(PhysOrg.com) -- A genetics research group working in a lab in Kansas, has succeeded in creating a new species of lizard by mating two distinct species of North American Whiptails, both native to New Mexico. The offspring, all females are not only fertile, but can reproduce by laying eggs that don't need to be fertilized, which means, they actually clone themselves.
Scientists have known for years that some species exist due to interspecies mating, the whiptail lizards have provided proof of that; theyve been creating new species themselves for at least several hundred thousand years. Whats new is the process being manipulated by another species, us, Homo sapiens. Geneticists have been trying for years to create a new breed of pretty much anything by urging lab volunteers of differing species to mate with one another, not exactly earth shaking science when you consider a dog that tries to mate with a human leg. Efforts such as these are, not surprisingly, more often successful than not; the problem is, the offspring are usually infertile, such as mules, or too weak to survive. The trick has been to create a new species that is able to both survive and reproduce, because otherwise, it cant really be called a new species if it only exists for the duration of one generation.
In a paper published in PNAS, lead researcher Peter Baumann of the Stowers Institute for Medical Research, describes how he and his team paired an A.inornata male with an A.exsanguis female resulting in six eggs; all of which hatched, resulting in young lizards that were more similar to the female than the male, save a bit of blue tint on the tails. Each also had four copies of their parental genes (normally theres just two), three from their mother, the other from their father. They were also all female and all able to reproduce by cloning themselves.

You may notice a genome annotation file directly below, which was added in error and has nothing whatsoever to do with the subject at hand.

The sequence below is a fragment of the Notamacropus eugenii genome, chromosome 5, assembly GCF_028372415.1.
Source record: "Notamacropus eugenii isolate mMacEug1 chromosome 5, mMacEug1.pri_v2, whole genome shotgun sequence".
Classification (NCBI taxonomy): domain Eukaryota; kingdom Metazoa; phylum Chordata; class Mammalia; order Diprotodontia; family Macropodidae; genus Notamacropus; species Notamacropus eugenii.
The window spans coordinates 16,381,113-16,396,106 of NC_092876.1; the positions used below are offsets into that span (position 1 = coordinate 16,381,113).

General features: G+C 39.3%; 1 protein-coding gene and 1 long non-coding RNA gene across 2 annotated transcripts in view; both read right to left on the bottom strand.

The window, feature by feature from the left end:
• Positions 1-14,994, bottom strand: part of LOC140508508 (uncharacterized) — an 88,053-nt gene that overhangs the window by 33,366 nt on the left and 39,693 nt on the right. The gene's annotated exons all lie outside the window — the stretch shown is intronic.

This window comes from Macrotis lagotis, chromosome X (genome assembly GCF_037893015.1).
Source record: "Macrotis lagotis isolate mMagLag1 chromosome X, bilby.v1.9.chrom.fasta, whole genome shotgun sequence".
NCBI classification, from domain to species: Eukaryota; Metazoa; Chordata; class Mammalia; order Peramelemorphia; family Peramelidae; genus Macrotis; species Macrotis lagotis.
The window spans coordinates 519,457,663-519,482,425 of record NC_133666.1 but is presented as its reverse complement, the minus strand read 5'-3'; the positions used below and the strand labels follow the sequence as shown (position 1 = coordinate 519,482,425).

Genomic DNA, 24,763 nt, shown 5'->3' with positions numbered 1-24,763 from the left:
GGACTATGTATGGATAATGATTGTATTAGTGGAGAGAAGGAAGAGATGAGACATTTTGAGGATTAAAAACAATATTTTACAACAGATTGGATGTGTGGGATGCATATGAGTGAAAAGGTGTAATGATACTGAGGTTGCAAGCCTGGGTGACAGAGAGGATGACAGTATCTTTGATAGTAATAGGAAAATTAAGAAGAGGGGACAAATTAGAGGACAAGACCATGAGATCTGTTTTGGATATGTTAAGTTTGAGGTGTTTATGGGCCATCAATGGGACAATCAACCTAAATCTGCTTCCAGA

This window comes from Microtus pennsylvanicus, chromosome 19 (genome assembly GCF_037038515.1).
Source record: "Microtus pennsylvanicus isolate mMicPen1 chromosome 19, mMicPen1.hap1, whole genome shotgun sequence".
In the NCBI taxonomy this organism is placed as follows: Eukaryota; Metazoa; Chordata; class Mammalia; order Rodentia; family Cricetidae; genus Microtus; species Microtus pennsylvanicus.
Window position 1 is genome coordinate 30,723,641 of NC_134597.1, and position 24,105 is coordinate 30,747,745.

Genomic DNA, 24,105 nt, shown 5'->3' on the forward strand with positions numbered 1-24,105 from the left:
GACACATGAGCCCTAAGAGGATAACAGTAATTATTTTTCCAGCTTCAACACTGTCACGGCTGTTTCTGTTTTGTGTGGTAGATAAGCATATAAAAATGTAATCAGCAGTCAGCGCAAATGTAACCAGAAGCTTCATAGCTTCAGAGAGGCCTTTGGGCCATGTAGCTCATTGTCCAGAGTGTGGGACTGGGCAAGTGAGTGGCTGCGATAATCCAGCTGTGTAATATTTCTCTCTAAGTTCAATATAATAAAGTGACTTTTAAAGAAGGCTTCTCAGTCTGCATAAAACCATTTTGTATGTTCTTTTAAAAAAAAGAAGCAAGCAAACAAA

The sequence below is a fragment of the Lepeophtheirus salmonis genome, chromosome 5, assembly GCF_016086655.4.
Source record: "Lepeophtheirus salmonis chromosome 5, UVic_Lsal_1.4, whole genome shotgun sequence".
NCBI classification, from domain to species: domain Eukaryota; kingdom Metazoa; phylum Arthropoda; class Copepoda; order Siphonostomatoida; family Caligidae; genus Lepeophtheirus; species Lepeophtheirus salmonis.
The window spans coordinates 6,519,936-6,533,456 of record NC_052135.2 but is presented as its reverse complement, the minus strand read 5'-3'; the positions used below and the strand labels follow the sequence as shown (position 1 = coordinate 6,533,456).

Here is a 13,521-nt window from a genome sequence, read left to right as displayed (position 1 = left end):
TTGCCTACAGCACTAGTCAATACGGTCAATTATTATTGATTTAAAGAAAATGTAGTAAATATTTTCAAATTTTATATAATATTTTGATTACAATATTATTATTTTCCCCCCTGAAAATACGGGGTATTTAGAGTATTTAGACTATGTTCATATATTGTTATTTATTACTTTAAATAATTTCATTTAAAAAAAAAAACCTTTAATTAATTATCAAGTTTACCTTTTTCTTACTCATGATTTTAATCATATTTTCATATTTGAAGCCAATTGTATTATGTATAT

Not only have the initial lizards survived and reproduced, so too have their offspring; the lizards are currently in their fourth generation, leading to the inevitable question of whether they should be given a name. Baumann is hesitant to do so as its likely to court controversy from the biology/genetics community as the new species hasnt yet been given the opportunity to show that it can exist outside of a lab, though the team members certainly believe its capable of doing so.
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More information: Laboratory synthesis of an independently reproducing vertebrate species, PNAS, Published online before print May 4, 2011, doi: 10.1073/pnas.1102811108
Speciation in animals commonly involves an extrinsic barrier to genetic exchange followed by the accumulation of sufficient genetic variation to impede subsequent productive interbreeding. All-female species of whiptail lizards, which originated by interspecific hybridization between sexual progenitors, are an exception to this rule. Here, the arising species instantaneously acquires a novel genotype combining distinctive alleles from two different species, and reproduction by parthenogenesis constitutes an effective intrinsic barrier to genetic exchange. Fertilization of diploid parthenogenetic females by males of sexual species has produced several triploid species, but these instantaneous speciation events have neither been observed in nature nor have they been reconstituted in the laboratory. Here we report the generation of four self-sustaining clonal lineages of a tetraploid species resulting from fertilization of triploid oocytes from a parthenogenetic Aspidoscelis exsanguis with haploid sperm from Aspidoscelis inornata. Molecular and cytological analysis confirmed the genetic identity of the hybrids and revealed that the females retain the capability of parthenogenetic reproduction characteristic of their triploid mothers. The tetraploid females have established self-perpetuating clonal lineages which are now in the third generation. Our results confirm the hypothesis that secondary hybridization events can lead to asexual lineages of increased ploidy when favorable combinations of parental genomes are assembled. We anticipate that these animals will be a critical tool in understanding the mechanisms underlying the origin and subsequent evolution of asexual amniotes.